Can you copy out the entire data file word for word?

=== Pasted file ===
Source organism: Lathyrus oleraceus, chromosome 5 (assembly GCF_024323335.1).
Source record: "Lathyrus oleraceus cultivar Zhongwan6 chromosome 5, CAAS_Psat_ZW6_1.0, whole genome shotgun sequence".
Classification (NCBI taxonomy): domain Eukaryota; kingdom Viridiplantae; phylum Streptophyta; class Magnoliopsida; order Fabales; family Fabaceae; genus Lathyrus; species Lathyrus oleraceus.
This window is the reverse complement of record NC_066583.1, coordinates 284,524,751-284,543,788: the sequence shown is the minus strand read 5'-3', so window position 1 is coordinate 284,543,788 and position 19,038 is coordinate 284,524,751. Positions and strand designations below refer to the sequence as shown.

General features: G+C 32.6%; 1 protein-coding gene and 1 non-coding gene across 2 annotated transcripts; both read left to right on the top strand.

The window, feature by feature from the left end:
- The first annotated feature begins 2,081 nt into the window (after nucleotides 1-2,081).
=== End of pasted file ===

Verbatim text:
Source organism: Lathyrus oleraceus, chromosome 5 (assembly GCF_024323335.1).
Source record: "Lathyrus oleraceus cultivar Zhongwan6 chromosome 5, CAAS_Psat_ZW6_1.0, whole genome shotgun sequence".
Classification (NCBI taxonomy): domain Eukaryota; kingdom Viridiplantae; phylum Streptophyta; class Magnoliopsida; order Fabales; family Fabaceae; genus Lathyrus; species Lathyrus oleraceus.
This window is the reverse complement of record NC_066583.1, coordinates 284,524,751-284,543,788: the sequence shown is the minus strand read 5'-3', so window position 1 is coordinate 284,543,788 and position 19,038 is coordinate 284,524,751. Positions and strand designations below refer to the sequence as shown.

General features: G+C 32.6%; 1 protein-coding gene and 1 non-coding gene across 2 annotated transcripts; both read left to right on the top strand.

The window, feature by feature from the left end:
- The first annotated feature begins 2,081 nt into the window (after nucleotides 1-2,081).